Alkali extraction of archaeological and geological charcoal: evidence for diagenetic degradation and formation of humic acids

Ascough, P.L. , Bird, M.I., Francis, S.M. and Lebl, T. (2010) Alkali extraction of archaeological and geological charcoal: evidence for diagenetic degradation and formation of humic acids. Journal of Archaeological Science, 38(1), pp. 69-78. (doi: 10.1016/j.jas.2010.08.011)

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Charcoal forms a crucial source of archaeological and palaeoenvironmental data, providing a record of cultural activities, past climatic conditions and a means of chronological control via radiocarbon (<sup>14</sup>C) dating. Key to this is the perceived resistance of charcoal to post-depositional alteration, however recent research has highlighted the possibility for alteration and degradation of charcoal in the environment. An important aspect of such diagenesis is the potential for addition of exogenous 'humic acids' (HAs), to affect the accuracy of archaeological and palaeoenvironmental reconstructions based upon chemical analyses of HA-containing charcoal. However the release of significant quantities of HA from apparently pristine charcoals raises the question whether some HA could be derived via diagenetic alteration of charcoal itself. Here we address this question through comparison of freshly produced charcoal with samples from archaeological and geological sites exposed to environmental conditions for millennia using elemental (C/H/O) and isotopic (δ<sup>13</sup>C) measurements, Fourier Transform Infrared Spectroscopy (FTIR) and proton Liquid-State Nuclear Magnetic Resonance (<sup>1</sup>H NMR). The results of analyses show that the presence of highly carboxylated and aromatic alkali-extractable HA in charcoal from depositional environments can often be attributable to the effects of post-depositional processes, and that these substances can represent the products of post-depositional diagenetic alteration in charcoal.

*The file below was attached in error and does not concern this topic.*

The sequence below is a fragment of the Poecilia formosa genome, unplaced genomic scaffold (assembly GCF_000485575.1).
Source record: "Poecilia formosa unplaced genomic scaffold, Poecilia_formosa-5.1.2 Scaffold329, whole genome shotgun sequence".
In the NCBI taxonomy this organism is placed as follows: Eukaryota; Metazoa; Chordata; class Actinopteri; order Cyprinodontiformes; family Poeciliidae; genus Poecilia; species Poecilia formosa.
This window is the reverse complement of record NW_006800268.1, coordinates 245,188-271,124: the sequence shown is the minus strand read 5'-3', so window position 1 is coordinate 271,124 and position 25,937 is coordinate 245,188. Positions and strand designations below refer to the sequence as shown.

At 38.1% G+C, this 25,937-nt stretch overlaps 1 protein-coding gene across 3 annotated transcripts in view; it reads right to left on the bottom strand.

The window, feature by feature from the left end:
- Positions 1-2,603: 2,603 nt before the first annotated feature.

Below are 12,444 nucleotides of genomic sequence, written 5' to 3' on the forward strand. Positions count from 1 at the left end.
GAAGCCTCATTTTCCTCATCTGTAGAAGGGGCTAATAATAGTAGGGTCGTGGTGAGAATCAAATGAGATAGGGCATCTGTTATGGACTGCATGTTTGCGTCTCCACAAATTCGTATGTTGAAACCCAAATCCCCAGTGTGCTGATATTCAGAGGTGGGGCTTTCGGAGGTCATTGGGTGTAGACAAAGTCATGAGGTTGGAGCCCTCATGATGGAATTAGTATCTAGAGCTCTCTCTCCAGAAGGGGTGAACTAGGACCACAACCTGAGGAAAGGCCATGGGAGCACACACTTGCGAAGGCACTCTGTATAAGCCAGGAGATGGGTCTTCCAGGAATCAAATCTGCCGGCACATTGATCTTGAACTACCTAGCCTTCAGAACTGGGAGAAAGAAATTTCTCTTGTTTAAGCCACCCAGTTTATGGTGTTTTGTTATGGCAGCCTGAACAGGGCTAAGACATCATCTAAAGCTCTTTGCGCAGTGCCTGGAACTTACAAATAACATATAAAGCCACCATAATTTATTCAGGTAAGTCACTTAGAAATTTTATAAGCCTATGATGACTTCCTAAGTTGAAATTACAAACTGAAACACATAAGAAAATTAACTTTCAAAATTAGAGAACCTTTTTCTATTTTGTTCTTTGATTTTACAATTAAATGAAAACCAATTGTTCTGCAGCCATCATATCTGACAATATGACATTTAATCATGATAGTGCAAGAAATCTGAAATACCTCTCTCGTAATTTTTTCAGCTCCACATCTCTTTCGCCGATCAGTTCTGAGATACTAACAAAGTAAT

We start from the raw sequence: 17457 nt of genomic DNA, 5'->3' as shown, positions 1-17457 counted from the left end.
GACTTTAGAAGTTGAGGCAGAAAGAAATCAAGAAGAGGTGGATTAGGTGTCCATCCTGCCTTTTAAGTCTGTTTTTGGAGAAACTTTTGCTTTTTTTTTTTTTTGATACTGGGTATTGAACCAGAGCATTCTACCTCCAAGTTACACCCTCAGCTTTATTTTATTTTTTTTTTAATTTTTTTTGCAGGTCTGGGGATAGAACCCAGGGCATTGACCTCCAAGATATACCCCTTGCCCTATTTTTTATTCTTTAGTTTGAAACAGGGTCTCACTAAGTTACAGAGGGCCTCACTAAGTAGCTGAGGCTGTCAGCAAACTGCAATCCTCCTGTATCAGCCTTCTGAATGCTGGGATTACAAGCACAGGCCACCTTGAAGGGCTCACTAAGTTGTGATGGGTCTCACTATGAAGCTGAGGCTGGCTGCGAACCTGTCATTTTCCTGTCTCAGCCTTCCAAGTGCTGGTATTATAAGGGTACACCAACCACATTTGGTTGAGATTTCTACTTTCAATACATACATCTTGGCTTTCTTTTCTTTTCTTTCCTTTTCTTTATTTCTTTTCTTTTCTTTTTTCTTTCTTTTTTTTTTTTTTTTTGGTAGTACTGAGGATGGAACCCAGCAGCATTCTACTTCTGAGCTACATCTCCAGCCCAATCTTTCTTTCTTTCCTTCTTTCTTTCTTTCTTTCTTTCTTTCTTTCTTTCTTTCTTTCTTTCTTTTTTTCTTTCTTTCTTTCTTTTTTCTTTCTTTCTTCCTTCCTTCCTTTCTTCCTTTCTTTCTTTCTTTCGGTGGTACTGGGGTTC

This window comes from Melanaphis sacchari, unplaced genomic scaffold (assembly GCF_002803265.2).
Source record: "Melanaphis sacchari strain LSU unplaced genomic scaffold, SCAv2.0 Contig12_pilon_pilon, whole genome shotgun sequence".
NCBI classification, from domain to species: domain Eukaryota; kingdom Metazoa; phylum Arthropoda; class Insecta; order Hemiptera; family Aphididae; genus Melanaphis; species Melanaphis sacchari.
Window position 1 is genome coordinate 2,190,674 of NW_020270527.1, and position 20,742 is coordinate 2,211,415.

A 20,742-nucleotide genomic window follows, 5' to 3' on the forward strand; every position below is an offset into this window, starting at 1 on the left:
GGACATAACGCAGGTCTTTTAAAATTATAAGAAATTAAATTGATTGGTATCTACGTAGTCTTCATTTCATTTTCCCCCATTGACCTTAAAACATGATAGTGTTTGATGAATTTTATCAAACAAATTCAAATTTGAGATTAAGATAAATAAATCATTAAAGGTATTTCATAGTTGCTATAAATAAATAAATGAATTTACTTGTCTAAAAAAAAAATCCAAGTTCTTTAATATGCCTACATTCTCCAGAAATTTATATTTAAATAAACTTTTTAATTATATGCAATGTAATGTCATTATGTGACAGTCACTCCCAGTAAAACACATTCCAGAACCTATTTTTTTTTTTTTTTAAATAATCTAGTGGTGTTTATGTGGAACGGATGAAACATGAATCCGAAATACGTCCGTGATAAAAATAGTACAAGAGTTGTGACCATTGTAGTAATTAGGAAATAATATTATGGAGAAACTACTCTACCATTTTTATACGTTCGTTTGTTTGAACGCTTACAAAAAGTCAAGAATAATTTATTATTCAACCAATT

Item Type:Articles
Glasgow Author(s) Enlighten ID:Ascough, Dr Philippa
Authors: Ascough, P.L., Bird, M.I., Francis, S.M., and Lebl, T.
Subjects:G Geography. Anthropology. Recreation > GE Environmental Sciences
College/School:College of Science and Engineering > Scottish Universities Environmental Research Centre
Journal Name:Journal of Archaeological Science
Publisher:Academic Press
ISSN (Online):1095-9238
Published Online:14 August 2010

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